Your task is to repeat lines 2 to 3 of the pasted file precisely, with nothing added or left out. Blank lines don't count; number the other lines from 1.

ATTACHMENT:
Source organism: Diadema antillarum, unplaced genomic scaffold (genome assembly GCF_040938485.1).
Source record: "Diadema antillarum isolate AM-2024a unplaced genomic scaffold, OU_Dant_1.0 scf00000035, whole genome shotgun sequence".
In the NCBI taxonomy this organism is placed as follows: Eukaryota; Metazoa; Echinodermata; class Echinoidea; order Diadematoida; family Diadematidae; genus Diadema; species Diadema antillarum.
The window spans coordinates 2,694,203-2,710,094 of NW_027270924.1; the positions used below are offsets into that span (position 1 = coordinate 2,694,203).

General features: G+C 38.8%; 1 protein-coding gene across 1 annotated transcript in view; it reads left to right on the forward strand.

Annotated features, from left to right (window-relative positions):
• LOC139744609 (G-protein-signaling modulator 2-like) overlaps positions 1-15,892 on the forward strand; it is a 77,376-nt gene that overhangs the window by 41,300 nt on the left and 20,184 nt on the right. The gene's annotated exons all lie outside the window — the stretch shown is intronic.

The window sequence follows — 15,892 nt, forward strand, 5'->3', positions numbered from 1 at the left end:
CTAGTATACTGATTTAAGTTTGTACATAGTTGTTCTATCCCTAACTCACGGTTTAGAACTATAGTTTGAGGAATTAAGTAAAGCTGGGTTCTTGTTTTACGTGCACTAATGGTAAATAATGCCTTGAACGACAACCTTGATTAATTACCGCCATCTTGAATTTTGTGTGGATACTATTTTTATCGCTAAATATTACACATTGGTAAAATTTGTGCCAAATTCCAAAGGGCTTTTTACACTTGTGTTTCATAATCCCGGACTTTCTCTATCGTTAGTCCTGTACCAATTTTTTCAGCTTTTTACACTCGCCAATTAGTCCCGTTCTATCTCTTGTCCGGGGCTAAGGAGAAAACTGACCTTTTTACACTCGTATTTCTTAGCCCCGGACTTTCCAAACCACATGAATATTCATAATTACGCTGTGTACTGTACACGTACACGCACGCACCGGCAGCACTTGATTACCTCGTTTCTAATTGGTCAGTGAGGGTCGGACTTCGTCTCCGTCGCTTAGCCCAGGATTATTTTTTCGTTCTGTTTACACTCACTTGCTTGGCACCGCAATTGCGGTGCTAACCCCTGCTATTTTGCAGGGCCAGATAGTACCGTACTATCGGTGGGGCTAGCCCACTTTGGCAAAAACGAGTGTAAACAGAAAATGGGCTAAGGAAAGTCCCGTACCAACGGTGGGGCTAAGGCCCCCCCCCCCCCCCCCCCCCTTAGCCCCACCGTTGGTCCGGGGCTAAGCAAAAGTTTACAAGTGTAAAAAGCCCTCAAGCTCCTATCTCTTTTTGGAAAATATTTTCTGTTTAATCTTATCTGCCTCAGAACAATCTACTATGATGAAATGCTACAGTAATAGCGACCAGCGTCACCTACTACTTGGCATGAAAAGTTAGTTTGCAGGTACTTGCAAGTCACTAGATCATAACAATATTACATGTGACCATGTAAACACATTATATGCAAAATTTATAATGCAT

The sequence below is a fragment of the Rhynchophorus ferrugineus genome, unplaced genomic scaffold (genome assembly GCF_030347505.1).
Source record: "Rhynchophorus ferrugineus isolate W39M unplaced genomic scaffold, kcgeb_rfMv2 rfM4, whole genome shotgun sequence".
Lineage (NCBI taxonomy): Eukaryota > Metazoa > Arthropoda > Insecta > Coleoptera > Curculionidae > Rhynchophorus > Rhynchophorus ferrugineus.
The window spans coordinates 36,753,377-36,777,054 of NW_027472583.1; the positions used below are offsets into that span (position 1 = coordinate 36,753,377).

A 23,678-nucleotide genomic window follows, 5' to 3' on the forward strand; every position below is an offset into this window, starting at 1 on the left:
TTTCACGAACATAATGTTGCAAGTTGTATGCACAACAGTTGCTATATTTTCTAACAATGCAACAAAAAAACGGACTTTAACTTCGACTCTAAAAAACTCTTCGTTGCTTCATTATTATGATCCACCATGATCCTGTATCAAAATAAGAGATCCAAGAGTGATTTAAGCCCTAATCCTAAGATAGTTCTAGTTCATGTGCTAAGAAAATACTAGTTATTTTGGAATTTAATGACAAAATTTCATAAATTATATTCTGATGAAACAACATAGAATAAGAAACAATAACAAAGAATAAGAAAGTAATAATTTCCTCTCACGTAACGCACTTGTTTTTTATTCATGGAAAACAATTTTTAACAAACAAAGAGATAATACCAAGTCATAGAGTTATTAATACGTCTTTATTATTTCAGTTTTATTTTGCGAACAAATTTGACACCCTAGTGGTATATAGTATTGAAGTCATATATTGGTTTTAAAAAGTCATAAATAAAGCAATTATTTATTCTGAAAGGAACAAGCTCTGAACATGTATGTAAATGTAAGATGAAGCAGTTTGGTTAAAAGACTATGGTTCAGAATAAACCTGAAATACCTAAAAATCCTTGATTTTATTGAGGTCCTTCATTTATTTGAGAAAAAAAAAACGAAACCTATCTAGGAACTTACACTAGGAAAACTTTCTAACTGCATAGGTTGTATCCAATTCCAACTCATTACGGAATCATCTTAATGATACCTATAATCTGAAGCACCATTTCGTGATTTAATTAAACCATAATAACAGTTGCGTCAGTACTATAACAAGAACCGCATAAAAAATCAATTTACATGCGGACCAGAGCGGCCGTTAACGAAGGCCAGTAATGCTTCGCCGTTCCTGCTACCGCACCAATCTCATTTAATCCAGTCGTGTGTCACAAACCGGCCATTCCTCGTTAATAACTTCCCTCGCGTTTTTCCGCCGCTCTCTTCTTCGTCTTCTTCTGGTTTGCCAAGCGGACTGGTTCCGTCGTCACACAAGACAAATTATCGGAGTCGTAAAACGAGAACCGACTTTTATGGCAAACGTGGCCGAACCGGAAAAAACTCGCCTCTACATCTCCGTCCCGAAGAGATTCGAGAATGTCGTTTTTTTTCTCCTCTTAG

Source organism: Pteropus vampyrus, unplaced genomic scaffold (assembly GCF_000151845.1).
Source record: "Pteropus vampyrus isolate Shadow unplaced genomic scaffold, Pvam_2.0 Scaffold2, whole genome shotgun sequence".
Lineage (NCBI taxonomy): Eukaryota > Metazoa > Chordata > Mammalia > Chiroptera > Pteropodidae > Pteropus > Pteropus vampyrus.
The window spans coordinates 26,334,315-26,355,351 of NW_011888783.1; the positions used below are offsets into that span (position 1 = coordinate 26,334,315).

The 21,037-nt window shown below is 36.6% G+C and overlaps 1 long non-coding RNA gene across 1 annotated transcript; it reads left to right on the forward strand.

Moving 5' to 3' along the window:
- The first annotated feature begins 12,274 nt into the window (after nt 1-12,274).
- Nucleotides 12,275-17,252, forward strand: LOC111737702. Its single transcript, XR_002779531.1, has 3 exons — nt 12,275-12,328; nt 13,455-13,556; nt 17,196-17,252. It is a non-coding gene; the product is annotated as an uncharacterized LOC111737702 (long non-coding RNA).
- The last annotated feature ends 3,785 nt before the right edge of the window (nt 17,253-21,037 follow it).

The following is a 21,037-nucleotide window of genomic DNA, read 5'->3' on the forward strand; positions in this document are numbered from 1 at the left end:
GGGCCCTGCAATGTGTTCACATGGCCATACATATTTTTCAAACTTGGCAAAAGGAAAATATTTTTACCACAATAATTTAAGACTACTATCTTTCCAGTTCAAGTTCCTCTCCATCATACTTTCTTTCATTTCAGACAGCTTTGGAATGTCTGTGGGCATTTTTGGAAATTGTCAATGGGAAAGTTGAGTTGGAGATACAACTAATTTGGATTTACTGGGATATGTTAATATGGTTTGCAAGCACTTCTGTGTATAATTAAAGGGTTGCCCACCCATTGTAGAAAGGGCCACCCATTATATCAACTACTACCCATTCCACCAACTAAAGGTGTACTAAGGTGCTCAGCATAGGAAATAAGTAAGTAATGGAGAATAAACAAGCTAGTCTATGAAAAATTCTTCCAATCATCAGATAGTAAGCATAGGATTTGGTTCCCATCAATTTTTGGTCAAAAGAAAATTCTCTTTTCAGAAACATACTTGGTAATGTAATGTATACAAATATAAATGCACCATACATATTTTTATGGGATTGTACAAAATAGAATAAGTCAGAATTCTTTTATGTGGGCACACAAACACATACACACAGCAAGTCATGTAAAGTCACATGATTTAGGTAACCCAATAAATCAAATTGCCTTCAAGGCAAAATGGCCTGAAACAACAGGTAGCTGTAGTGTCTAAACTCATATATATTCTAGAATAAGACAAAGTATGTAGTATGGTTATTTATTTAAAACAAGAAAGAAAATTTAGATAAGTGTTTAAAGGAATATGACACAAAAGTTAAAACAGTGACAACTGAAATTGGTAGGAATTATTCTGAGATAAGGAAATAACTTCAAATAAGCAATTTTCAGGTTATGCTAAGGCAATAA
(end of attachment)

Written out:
Source record: "Diadema antillarum isolate AM-2024a unplaced genomic scaffold, OU_Dant_1.0 scf00000035, whole genome shotgun sequence".
In the NCBI taxonomy this organism is placed as follows: Eukaryota; Metazoa; Echinodermata; class Echinoidea; order Diadematoida; family Diadematidae; genus Diadema; species Diadema antillarum.